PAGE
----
The study notes that there can be good reasons for delaying the step of hooking up solar projects to the grid, such as ensuring grid stability in areas where there's a lot of solar (like Hawaii), but that usually delays are the result of paperwork, inertia, or something more nefarious.

Here's a FierceEnergy story about it, and here's the whole study.

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About this blog

David Brooks has written a science column for the Nashua (N.H.) Telegraph since 1991 - yes, that long - and has overseen this blog since 2006.

He chats weekly with New Hampshire Public Radio about GraniteGeek topics, around 5:50 p.m. on Tuesdays. You can listen to old sessions here.

Contact:   E-mail or call 603-594-6531.


Free, informal get-togethers at a bar that feature discussion among the audience (everybody is welcome) and experts in various fields. Check the website here.

NEXT CAFE: We take the summer off. Back in the fall.


Location: Killarney's Irish Pub, 9 Northeastern Boulevard (Holiday Inn, just west of Exit 4 on the turnpike).



June: Probiotics and "gut health". May: Trains. April: Who was here before Europeans arrived - and how do we know? March: How roads are designed. February: The science of sugar. January: Geothermal energy.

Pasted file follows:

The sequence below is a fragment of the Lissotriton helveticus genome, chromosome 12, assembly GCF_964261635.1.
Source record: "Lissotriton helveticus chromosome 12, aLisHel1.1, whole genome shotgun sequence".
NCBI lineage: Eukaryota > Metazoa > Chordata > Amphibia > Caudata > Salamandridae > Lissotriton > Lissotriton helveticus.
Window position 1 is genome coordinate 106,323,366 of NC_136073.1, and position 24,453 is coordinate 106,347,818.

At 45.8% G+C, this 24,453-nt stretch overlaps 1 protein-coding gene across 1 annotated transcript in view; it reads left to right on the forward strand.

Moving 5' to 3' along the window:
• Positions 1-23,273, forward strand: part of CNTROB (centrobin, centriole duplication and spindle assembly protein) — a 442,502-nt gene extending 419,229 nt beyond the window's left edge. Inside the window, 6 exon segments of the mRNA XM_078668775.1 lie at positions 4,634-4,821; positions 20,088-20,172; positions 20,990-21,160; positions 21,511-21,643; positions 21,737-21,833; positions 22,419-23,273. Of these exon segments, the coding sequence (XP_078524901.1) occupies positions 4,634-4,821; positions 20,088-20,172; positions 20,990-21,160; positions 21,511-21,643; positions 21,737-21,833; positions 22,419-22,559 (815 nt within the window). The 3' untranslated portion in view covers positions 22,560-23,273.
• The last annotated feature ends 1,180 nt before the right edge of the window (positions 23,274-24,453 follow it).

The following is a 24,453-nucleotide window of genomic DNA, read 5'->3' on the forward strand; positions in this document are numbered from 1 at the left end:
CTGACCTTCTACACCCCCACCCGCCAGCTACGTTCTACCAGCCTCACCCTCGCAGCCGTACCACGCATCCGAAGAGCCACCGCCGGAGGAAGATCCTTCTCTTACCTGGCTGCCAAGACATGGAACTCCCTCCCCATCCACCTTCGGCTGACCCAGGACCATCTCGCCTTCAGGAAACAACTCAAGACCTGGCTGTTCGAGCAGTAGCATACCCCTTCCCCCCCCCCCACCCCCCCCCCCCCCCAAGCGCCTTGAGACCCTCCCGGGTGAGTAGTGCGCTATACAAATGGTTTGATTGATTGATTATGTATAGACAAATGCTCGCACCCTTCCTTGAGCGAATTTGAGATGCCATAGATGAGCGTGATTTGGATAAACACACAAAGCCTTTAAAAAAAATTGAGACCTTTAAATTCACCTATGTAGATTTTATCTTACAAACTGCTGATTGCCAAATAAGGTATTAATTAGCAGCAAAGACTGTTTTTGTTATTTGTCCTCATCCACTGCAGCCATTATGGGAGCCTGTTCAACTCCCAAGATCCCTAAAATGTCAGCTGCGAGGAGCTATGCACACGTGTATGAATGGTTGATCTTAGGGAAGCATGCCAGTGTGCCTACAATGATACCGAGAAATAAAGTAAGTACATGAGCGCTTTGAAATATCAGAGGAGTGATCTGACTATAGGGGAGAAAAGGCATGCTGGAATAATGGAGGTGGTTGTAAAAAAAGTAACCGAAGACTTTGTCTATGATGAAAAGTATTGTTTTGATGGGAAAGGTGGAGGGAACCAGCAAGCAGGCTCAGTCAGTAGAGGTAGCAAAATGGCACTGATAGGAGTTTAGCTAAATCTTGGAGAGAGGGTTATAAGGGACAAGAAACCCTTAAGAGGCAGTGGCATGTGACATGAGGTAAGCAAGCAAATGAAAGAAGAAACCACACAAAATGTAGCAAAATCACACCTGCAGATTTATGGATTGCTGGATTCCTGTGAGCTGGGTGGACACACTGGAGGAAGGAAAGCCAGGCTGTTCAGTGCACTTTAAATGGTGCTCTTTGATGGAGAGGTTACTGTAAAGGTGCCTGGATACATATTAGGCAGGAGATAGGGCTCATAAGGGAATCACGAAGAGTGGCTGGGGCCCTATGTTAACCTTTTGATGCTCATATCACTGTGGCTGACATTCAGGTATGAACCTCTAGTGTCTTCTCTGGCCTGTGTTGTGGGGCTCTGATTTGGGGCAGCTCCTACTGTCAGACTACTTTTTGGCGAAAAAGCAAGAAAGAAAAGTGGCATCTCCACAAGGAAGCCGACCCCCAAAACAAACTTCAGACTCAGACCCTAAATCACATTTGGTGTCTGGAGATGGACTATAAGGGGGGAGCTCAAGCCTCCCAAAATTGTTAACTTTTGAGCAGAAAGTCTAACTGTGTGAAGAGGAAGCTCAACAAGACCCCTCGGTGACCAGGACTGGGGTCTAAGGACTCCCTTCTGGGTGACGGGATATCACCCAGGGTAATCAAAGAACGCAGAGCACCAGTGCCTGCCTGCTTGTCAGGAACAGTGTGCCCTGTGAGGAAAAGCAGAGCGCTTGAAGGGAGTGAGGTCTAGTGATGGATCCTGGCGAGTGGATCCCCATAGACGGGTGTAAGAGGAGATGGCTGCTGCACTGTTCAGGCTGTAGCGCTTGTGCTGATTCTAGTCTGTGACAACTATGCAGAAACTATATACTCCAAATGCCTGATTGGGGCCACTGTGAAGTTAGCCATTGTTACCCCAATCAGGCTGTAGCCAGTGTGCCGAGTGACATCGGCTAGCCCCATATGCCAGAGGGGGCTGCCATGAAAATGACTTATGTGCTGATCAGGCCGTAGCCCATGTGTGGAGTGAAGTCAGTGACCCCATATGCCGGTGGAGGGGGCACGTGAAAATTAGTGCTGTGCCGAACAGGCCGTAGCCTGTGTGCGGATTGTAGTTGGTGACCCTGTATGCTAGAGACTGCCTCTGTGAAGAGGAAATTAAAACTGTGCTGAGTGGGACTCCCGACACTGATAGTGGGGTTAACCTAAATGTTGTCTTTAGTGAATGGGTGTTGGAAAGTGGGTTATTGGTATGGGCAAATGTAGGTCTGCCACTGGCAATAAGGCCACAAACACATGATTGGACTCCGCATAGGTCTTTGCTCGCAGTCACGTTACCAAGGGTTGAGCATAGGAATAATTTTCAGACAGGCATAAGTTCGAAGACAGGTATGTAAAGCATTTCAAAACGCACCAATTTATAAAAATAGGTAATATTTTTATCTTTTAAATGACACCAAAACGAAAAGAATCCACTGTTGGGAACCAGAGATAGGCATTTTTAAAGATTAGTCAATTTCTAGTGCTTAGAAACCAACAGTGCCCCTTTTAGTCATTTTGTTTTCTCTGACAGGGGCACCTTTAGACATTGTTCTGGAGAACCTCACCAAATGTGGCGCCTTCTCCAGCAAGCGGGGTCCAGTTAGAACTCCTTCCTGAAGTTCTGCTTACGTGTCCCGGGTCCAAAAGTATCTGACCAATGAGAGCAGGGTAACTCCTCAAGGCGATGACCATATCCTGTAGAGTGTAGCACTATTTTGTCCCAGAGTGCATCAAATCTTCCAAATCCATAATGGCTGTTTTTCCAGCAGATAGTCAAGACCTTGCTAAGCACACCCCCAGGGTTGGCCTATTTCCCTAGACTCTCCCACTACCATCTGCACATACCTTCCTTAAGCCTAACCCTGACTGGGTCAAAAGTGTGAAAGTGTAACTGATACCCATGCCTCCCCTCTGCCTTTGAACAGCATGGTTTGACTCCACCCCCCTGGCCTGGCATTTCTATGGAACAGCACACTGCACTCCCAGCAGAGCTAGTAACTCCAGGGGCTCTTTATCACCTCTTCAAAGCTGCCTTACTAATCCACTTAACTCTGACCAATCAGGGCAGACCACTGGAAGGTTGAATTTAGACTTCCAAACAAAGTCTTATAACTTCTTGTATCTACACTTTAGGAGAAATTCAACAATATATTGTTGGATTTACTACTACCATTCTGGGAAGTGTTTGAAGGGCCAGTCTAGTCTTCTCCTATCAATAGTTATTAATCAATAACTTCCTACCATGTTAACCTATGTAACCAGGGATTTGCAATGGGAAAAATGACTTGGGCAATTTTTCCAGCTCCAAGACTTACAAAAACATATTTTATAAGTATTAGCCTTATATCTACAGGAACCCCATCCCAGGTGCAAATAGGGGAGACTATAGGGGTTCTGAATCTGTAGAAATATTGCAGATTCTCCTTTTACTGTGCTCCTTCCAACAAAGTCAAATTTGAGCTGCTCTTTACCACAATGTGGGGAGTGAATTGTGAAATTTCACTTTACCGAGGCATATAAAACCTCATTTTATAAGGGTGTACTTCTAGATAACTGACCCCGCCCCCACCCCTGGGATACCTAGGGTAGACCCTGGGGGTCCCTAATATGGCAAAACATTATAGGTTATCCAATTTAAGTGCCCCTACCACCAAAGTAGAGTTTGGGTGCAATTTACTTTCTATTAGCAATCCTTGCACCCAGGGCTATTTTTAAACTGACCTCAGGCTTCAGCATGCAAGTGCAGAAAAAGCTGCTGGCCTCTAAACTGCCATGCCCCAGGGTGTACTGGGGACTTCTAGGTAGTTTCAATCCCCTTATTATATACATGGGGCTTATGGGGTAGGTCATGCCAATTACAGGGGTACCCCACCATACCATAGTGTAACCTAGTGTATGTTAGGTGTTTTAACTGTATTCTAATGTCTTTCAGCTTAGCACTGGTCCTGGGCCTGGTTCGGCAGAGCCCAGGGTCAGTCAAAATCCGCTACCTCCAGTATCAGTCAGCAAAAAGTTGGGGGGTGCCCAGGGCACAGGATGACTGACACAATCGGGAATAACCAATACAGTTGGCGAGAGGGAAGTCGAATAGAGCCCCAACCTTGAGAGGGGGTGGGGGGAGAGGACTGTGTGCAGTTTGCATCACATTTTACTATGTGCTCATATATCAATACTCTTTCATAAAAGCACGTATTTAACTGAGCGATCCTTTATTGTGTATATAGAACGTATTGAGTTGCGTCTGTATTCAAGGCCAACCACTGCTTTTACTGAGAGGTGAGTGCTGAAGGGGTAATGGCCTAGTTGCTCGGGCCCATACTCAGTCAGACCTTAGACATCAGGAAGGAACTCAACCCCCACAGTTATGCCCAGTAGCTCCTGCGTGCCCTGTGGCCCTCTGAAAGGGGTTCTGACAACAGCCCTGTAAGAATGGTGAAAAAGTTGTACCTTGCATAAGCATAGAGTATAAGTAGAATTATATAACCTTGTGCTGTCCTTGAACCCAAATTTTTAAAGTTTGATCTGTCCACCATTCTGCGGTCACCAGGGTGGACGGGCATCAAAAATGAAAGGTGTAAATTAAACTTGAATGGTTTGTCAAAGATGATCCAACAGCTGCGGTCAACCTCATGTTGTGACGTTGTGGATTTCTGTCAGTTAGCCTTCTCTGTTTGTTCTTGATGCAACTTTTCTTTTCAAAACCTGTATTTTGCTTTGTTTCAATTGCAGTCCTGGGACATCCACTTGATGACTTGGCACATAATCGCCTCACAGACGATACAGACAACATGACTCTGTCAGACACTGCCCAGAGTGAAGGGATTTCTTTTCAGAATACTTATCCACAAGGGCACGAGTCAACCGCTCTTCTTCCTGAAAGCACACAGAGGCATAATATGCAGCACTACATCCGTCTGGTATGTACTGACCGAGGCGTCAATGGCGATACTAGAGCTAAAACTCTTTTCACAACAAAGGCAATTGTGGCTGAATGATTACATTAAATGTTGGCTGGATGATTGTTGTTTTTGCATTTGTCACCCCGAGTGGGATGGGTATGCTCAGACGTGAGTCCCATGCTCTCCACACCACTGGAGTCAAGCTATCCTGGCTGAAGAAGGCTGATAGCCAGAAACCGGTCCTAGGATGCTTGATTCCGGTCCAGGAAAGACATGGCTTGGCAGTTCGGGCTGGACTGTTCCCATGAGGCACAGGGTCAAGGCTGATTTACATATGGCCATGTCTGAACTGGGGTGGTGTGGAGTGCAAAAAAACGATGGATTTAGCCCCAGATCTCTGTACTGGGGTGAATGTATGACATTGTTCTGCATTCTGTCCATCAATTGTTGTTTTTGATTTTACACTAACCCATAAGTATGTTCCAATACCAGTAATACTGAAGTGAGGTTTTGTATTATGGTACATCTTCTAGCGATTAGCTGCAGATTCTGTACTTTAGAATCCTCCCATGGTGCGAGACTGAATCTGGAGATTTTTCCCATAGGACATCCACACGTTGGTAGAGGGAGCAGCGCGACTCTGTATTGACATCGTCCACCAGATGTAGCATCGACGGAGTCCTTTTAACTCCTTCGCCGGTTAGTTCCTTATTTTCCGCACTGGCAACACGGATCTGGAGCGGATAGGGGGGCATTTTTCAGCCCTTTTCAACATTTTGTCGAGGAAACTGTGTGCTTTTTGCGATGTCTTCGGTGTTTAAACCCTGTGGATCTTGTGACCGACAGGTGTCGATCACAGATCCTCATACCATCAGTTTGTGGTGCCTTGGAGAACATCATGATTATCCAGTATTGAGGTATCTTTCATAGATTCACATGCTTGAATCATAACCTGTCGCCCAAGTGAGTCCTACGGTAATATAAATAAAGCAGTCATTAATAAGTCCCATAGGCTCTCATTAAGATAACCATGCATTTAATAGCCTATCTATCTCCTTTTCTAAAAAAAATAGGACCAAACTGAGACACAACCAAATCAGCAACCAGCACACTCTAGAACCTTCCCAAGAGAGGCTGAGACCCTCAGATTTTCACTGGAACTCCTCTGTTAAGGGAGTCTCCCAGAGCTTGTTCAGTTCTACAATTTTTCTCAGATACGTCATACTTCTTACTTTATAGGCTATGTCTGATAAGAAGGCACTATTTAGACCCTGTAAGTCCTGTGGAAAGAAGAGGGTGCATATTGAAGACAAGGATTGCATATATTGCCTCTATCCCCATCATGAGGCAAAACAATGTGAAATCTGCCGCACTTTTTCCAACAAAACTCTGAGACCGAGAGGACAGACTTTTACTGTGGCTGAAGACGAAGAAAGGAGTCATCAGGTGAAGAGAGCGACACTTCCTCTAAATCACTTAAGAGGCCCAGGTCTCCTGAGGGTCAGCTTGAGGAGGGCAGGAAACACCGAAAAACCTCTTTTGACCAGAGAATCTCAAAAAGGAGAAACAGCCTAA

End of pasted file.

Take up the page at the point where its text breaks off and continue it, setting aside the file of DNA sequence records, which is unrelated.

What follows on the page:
November: Medical screening; how much is too much? October: Flexible and printed electronics. September: The science of marijuana. June: Fluoridation in public water. May: Organic gardening. April: Tele-medicine, or doctoring from afar. March: Bitcoin - what is it? February: The science of allergies. January: Electric cars.

Multiple sclerosis. October: Genetically modified organisms. September: Aquaponics. June: Flying robots (drones!) May: PTSD and brain tauma in veterans. April: Cats vs. wildlife in NH. March: Mosquito-borne disease. February: The science of brewing. January: 3-D printing, with MakeIt Labs.

"Dark skies and light pollution" with Discovery Center. October: "The science of concussion." September: "The science of pain management." June: "Arsenic in our environment." May: "Invasive species in New Hampshire" April: "Nanotechnology in business and the lab". March: "Lyme disease in NH". Feb: "Seasonal Affective Disorder." Jan: "Biomass energy"

Nov.: "Science of Polling." Oct.: "Digital Privacy." Sept: "Vaccinations." June: "Future of Food." May 2011: "Climate Change"


Alternative power map

Click here to see my alternative-power Google map showing large-scale solar, wind, hydro and nuclear plants in N.H., plus intriguing alternative-power items.